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R. Bock, J. Meier, L. G. Nyúl, J. Hornegger, G. Michelson; Multimodal Automated Glaucoma Detection Combining the Glaucoma Probability Score and the Glaucoma Risk Index. Invest. Ophthalmol. Vis. Sci. 2009;50(13):324.
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© ARVO (1962-2015); The Authors (2016-present)
Fundus camera and Heidelberg Retina Tomograph (HRT) are commonly used for reliable glaucoma diagnosis. Quantitative glaucoma scores, however, do not utilize both image content simultaneously. We propose the combination of topography and fundus image based indices for automated glaucoma detection which outperforms their sole application of either.
The probabilistic values of topography based Glaucoma Probability Score (GPS) and our fundus image based Glaucoma Risk Index (GRI) are assembled to a two-dimensional feature space. In contrast to established methods the subsequent application of a probabilistic nu-Support Vector Machine classifier (nu = 0.5, kernel: radial basis function) uses both the topographic and the textural information to determine a final glaucoma probability. Instances labeled with a final probability greater than 0.5 are considered glaucomatous.For the evaluations in a 10-fold cross-validation setup, we took a sample set (mean age: 55.4 ± 10.9 years) of papilla images of 149 glaucomatous patients (FDT test time 67.4 ± 35.6 s) and 246 normals from the Erlangen Glaucoma Registry. The gold standard diagnosis was given by a glaucoma specialist based on an elaborate ophthalmological examination with ophthalmoscopy, visual field, IOP, FDT, and HRT II. The GPS was calculated by HRT device while papilla centered color fundus images (Kowa non-myd, FOV 22°) were used to calculate the GRI.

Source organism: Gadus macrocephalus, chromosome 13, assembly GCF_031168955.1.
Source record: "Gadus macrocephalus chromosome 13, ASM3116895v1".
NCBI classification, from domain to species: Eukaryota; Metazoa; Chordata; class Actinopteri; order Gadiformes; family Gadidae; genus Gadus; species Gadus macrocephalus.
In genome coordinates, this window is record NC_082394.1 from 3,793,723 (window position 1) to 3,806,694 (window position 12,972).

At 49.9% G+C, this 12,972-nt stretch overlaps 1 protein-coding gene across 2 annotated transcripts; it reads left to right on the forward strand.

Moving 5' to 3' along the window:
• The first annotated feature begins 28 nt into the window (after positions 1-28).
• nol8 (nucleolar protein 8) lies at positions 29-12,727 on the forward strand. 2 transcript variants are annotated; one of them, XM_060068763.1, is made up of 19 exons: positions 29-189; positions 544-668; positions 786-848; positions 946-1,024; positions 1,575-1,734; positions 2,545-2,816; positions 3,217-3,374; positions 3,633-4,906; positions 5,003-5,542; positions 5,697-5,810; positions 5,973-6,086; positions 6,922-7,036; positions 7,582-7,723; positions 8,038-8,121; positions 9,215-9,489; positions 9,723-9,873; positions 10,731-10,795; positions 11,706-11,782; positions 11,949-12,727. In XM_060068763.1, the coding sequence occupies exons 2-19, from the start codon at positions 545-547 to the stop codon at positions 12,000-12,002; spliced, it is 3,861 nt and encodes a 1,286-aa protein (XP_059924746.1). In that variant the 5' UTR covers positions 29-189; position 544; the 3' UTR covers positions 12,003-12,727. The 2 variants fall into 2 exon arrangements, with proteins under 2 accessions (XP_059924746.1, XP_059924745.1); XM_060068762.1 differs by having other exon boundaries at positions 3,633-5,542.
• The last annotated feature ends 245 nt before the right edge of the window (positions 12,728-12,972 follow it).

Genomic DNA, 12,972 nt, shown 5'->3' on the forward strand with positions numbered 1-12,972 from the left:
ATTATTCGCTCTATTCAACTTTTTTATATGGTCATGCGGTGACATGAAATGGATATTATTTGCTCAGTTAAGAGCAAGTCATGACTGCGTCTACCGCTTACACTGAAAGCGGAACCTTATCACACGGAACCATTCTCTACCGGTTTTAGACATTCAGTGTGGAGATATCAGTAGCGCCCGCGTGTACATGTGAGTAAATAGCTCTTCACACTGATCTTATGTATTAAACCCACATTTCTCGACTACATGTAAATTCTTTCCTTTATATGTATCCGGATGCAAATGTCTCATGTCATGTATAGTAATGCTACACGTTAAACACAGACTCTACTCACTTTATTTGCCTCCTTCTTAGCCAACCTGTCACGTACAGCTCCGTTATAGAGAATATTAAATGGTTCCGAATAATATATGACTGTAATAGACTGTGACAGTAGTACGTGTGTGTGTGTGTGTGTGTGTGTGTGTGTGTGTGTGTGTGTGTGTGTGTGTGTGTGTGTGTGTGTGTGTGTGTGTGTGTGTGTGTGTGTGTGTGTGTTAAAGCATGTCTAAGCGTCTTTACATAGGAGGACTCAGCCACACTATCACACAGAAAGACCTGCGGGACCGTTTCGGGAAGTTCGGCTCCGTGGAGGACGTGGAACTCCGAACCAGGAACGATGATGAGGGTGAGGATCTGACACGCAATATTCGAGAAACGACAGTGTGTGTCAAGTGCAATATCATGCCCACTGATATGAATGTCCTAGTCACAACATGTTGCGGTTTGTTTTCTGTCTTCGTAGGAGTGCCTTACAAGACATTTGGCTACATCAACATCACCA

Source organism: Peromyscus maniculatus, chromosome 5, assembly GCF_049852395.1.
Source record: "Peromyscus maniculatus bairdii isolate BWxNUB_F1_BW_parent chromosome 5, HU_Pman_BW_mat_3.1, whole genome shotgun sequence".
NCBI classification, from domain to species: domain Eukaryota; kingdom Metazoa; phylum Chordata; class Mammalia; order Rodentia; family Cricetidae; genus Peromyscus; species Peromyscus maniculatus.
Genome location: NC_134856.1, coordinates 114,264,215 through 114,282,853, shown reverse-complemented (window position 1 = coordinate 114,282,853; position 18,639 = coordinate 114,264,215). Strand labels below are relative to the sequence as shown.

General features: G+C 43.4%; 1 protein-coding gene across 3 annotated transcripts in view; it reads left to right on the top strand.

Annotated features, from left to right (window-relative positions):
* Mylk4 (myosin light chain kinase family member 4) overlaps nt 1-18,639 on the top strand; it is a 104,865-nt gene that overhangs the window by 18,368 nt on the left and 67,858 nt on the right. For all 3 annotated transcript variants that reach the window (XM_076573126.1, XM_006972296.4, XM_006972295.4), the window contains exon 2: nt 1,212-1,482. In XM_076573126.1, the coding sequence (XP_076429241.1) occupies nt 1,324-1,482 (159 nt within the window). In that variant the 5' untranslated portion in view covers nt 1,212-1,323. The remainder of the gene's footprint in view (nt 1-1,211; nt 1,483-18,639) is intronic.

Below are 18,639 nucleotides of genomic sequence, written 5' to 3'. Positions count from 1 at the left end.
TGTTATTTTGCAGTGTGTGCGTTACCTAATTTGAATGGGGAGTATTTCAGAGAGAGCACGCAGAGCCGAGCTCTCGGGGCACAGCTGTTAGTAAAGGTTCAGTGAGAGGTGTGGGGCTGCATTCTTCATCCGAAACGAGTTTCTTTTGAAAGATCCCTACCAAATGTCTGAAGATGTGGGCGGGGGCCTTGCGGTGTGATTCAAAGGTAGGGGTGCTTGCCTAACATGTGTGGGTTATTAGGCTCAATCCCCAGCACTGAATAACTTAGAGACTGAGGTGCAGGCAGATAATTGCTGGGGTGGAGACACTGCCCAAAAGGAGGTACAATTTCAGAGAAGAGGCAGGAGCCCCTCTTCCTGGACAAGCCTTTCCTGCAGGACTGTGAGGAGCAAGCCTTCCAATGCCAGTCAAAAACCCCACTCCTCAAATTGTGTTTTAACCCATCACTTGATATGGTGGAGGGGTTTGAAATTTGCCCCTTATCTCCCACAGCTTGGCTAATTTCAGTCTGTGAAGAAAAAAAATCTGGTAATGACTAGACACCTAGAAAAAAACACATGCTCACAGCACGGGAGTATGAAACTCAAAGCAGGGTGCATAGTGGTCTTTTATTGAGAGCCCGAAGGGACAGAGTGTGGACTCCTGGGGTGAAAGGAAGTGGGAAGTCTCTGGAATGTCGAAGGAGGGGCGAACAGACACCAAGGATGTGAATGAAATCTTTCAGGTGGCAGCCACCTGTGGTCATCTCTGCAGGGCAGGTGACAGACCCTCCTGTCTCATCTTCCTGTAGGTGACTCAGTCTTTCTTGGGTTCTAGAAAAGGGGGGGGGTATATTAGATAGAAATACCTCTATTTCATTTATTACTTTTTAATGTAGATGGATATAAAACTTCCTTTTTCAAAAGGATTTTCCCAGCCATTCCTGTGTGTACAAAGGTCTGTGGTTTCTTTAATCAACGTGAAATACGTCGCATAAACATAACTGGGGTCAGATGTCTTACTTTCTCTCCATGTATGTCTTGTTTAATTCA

The classification of the GRI resulted in an area under ROC curve (AUC) of 0.81 with an F-measure of 0.71 for glaucomatous cases and 0.83 for normals. The GPS achieved an AUC of 0.86 while the F-measure for glaucoma was 0.74 (F-measure for healthy was 0.84).The combination of both indices clearly increased the AUC by 4% up to 0.9 compared to the sole application of the GPS. The F-measure for glaucomatous images was improved up to 0.76 (F-measure for healthy images was 0.86).
The proposed combination of the topography based GPS and the fundus image based GRI shows superior performance compared to either index alone.Both indices utilize complementary information about the glaucoma disease. Consequently, this multimodal combined application of both indices is promising to reach a more reliable automated glaucoma detection performance. The approach can be used in large screening applications where an automated tool is essential to support the experts in finding glaucomatous eyes.
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